Why the Postwar 1940s May Tell Us More About Our Inflation Than the ’70s

Illustration by Elias Stein

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As inflation stirs, economists have fixated on the 1970s. That’s a mistake, says Guggenheim’s chief investment officer, Scott Minerd, who believes the causes of the Great Inflation of the ’70s—funding the Vietnam War and Great Society, delinking the dollar from gold, energy crises—don’t relate to 2022. A more appropriate era, he says, is after World War II, when manufacturing disruptions, rising demand, savings and money growth drove prices.

Minerd’s argument is, in part, a defense of “transitory” inflation driven by pandemic supply-demand imbalances, just as 1946-48 had imbalances arising from the war’s near-cessation of consumer-durable production. About a year after the conflict ended, the consumer price index ran at a 3.1% year-over-year rate; it peaked nine months later at 20.1%, after explosive growth in the monetary base—currency in circulation and on bank balance sheets—and a Federal Reserve balance sheet up 300% from 1942 to 1945. (Today’s has risen 100% since March 2020.)

In the late ’40s, pent-up demand subsided, and supply rebounded. Minerd points to an overlooked factor: The Fed in 1947 ended the wartime peg on short-term Treasury rates, letting markets set them. That was possible, he says, because monetary policy was focused on the supply, rather than the price, of money and credit. The yield curve flattened, credit tightened, and a brief recession followed. By mid-1949, stocks were rising.

Minerd urges policy makers to limit credit creation by controlling the Fed balance sheet and money supply. He favors a “rational and disciplined approach adhering to monetary orthodoxy,” à la the 1940s.

Last Week

A Hawkish Powell

Investors got surprised by, of all people, Federal Reserve Chairman Jerome Powell when he said he was prepared to go with a half-point raise if necessary. Stocks plunged, then bounced. Bonds sold off, and the yield curve flattened; the war didn’t help. Despite that, stocks, still volatile, climbed. On the week, the

Dow Jones Industrial Average
gained 0.3%, to 34,861.24; the

S&P 500
rose 1.8%, to 4543.06; and the

Nasdaq Composite
climbed 2%, to 14,169.30.

Bogged Down

Ukraine rejected Russian demands to surrender Mariupol, said it won victories around Kherson, and counterattacked around Kyiv. Russia continued bombing cities and appeared to suffer significant casualties. President Biden attended a NATO summit in Europe, which resulted in more sanctions, more warnings about chemical weapons, and a plan to ship more liquefied natural gas to Europe. The MOEX reopened on a limited basis, and Russian steel company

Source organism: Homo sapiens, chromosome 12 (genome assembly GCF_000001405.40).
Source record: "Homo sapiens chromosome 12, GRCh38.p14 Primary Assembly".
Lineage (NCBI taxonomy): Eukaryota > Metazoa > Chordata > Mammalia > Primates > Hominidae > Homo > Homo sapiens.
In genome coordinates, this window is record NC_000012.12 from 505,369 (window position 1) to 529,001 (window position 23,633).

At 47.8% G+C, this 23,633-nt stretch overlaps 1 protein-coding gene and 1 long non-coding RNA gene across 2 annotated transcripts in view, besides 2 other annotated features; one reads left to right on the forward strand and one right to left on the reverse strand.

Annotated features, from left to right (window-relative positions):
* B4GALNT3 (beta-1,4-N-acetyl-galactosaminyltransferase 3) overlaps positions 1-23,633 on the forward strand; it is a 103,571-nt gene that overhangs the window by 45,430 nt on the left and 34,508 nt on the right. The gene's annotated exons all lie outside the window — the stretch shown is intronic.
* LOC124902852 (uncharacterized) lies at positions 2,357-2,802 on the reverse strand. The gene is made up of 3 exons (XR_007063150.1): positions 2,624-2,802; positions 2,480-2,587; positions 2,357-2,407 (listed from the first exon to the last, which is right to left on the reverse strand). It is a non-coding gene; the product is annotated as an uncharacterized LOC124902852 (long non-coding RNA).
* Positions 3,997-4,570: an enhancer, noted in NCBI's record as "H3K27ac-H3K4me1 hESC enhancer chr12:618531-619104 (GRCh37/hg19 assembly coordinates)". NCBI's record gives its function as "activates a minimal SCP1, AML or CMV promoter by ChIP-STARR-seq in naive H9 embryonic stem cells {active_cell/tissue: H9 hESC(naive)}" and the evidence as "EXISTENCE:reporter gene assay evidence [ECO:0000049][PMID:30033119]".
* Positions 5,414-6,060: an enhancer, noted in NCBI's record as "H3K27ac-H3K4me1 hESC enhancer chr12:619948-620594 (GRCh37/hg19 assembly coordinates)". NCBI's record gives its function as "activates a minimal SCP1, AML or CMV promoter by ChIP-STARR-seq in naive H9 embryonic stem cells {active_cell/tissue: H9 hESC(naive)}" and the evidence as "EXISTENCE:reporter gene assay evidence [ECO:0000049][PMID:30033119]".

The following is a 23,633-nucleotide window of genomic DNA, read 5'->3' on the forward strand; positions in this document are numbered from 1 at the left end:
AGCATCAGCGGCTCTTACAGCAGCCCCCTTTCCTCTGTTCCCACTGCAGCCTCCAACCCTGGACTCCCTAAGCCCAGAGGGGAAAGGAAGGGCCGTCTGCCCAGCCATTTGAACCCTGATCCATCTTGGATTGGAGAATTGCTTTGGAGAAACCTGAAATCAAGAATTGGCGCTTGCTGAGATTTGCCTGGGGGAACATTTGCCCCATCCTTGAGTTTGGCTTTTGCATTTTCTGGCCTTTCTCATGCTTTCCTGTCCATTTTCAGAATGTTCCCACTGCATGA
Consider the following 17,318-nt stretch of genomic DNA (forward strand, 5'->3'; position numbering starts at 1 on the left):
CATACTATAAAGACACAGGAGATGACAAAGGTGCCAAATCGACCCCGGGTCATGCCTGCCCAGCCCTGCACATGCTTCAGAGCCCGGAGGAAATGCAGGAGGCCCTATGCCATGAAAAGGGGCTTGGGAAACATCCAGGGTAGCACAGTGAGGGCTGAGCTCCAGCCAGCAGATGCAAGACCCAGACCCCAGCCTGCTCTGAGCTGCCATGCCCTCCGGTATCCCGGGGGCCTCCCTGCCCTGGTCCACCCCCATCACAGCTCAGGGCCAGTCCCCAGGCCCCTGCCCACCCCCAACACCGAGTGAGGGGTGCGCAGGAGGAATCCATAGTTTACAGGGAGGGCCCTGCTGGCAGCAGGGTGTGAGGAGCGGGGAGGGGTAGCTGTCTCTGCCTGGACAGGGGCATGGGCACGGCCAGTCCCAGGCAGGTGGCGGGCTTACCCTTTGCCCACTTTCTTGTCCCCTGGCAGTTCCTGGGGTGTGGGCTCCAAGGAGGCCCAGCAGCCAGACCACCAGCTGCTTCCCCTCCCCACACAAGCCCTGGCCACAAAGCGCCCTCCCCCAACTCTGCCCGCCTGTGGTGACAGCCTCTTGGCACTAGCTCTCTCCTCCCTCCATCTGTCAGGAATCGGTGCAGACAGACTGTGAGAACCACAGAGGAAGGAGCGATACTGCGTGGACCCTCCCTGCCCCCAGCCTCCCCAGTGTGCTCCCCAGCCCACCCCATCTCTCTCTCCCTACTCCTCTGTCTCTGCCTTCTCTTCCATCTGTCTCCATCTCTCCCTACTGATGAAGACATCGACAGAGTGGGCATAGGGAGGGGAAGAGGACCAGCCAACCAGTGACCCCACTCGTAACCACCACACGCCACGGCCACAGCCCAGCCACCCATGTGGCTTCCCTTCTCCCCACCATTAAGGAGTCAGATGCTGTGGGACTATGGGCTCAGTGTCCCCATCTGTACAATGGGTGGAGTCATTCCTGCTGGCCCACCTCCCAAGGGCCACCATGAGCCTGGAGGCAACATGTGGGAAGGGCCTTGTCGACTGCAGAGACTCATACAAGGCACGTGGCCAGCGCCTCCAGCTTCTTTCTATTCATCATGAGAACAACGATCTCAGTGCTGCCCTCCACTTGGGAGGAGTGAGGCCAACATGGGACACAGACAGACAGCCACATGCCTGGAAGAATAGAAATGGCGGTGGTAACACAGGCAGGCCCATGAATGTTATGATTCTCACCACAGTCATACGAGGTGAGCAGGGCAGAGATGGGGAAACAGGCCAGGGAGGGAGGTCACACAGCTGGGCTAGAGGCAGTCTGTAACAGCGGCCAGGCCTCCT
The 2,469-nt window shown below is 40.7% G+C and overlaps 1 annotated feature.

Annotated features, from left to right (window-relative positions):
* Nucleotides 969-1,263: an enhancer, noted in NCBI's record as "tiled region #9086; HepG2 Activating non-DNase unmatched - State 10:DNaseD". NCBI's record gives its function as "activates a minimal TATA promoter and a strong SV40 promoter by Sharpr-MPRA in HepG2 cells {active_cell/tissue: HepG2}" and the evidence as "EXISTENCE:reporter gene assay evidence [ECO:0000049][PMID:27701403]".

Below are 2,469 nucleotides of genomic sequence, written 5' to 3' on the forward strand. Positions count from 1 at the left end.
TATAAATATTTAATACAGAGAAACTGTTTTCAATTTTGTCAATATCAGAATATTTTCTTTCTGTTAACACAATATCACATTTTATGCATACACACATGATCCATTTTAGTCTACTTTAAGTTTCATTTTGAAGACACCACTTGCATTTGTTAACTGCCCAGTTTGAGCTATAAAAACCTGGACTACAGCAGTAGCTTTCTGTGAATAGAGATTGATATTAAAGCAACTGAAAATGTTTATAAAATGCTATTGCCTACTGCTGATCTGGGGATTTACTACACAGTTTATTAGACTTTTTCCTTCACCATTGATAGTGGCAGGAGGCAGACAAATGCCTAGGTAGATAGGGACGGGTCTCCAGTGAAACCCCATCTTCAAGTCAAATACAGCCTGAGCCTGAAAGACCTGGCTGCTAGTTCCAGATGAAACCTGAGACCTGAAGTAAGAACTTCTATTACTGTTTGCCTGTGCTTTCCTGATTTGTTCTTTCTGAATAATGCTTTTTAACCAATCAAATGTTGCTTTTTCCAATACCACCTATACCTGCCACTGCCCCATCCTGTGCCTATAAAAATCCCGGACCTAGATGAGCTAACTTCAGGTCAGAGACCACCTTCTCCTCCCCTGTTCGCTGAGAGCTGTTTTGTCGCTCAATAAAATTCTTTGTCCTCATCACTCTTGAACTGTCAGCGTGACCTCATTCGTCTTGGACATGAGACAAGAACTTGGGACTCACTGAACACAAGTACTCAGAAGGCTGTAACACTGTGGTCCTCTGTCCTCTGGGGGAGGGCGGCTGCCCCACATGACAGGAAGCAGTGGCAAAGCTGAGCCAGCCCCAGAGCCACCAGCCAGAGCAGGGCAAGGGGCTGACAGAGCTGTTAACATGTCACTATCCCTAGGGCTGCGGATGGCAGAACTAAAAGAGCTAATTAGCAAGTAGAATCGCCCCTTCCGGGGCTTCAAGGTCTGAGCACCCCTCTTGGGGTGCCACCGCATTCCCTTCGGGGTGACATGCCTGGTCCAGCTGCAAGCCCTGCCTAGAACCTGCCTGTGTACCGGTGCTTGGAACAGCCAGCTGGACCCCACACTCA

may default. Separately, the U.S. and U.K. agreed to drop Trump-era tariffs.

Judge Before Congress

Federal Judge Ketanji Brown Jackson, the first Black woman nominated to the Supreme Court, parried GOP questions about her time as a legal-aid lawyer, her sentencing in child-pornography cases, and on issues like critical race theory. “I believe that judges are not policy makers,” she said.

Where’s the Debt?



said it could not meet demands for debt payments, and the property developer, its management unit, and Evergrande New Energy Vehicle Group—all listed in Hong Kong and viewed by investors as a source of funds in a restructuring—said they were unable to publish financials without further audits. Banks then seized $2.1 billion in deposits from the property services subsidiary. Other developers also delayed financials, raising fears of hidden debt.

China Crash



737-800 flown by

China Eastern Airlines

crashed, killing 132 passengers. The plane was a 737, not a 737 MAX involved in previous crashes.

Annals of Deal Making

Nielsen Holdings

rejected a bid by a private-equity group that includes Elliott Management. Investor WindAcre, which holds 10% of the shares and 14% more in swaps, said it would block the deal if Nielsen went forward…Thoma Bravo agreed to buy

a cloud-based software developer, for $10.7 billion…

Berkshire Hathaway

said it was buying


for $11.6 billion. Alleghany, like Berkshire, is an insurer with investments in nonfinancial companies…Logistics giant


made a $23 billion bid for Mileway,

portfolio of 2,000 European


shareholders rejected a plan to split the company…In one of the largest cannabis deals yet,

Cresco Labs

said it would acquire Columbia Care for $2 billion, making it the largest by revenue in the industry.

Write to Lisa Beilfuss at

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